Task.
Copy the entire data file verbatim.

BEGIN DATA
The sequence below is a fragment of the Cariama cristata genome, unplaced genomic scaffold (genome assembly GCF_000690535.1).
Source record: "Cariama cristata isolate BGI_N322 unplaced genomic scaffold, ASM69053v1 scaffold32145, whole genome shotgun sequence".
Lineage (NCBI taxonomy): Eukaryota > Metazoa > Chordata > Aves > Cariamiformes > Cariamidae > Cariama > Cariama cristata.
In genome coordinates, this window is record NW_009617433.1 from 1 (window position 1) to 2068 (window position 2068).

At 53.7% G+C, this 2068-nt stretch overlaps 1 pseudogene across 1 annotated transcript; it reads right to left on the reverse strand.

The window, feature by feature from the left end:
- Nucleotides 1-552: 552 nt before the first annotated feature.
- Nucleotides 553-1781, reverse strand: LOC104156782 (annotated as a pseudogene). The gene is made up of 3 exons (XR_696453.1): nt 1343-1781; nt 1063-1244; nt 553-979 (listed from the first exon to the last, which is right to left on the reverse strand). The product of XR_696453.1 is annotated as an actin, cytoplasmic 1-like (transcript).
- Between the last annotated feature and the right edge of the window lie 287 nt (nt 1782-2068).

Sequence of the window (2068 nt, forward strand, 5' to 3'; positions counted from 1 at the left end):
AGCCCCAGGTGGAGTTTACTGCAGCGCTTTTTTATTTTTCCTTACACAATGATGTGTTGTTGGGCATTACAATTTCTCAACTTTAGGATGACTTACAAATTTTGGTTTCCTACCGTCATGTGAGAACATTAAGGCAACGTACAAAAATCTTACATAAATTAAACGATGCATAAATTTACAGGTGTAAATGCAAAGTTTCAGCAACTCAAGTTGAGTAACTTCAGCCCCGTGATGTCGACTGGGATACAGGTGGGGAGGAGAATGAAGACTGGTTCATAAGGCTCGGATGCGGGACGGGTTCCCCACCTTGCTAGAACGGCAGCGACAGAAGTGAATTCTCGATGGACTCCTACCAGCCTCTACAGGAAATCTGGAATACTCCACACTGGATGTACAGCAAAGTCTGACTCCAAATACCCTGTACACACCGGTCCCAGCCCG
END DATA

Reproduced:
The sequence below is a fragment of the Cariama cristata genome, unplaced genomic scaffold (genome assembly GCF_000690535.1).
Source record: "Cariama cristata isolate BGI_N322 unplaced genomic scaffold, ASM69053v1 scaffold32145, whole genome shotgun sequence".
Lineage (NCBI taxonomy): Eukaryota > Metazoa > Chordata > Aves > Cariamiformes > Cariamidae > Cariama > Cariama cristata.
In genome coordinates, this window is record NW_009617433.1 from 1 (window position 1) to 2068 (window position 2068).

At 53.7% G+C, this 2068-nt stretch overlaps 1 pseudogene across 1 annotated transcript; it reads right to left on the reverse strand.

The window, feature by feature from the left end:
- Nucleotides 1-552: 552 nt before the first annotated feature.
- Nucleotides 553-1781, reverse strand: LOC104156782 (annotated as a pseudogene). The gene is made up of 3 exons (XR_696453.1): nt 1343-1781; nt 1063-1244; nt 553-979 (listed from the first exon to the last, which is right to left on the reverse strand). The product of XR_696453.1 is annotated as an actin, cytoplasmic 1-like (transcript).
- Between the last annotated feature and the right edge of the window lie 287 nt (nt 1782-2068).

Sequence of the window (2068 nt, forward strand, 5' to 3'; positions counted from 1 at the left end):
AGCCCCAGGTGGAGTTTACTGCAGCGCTTTTTTATTTTTCCTTACACAATGATGTGTTGTTGGGCATTACAATTTCTCAACTTTAGGATGACTTACAAATTTTGGTTTCCTACCGTCATGTGAGAACATTAAGGCAACGTACAAAAATCTTACATAAATTAAACGATGCATAAATTTACAGGTGTAAATGCAAAGTTTCAGCAACTCAAGTTGAGTAACTTCAGCCCCGTGATGTCGACTGGGATACAGGTGGGGAGGAGAATGAAGACTGGTTCATAAGGCTCGGATGCGGGACGGGTTCCCCACCTTGCTAGAACGGCAGCGACAGAAGTGAATTCTCGATGGACTCCTACCAGCCTCTACAGGAAATCTGGAATACTCCACACTGGATGTACAGCAAAGTCTGACTCCAAATACCCTGTACACACCGGTCCCAGCCCG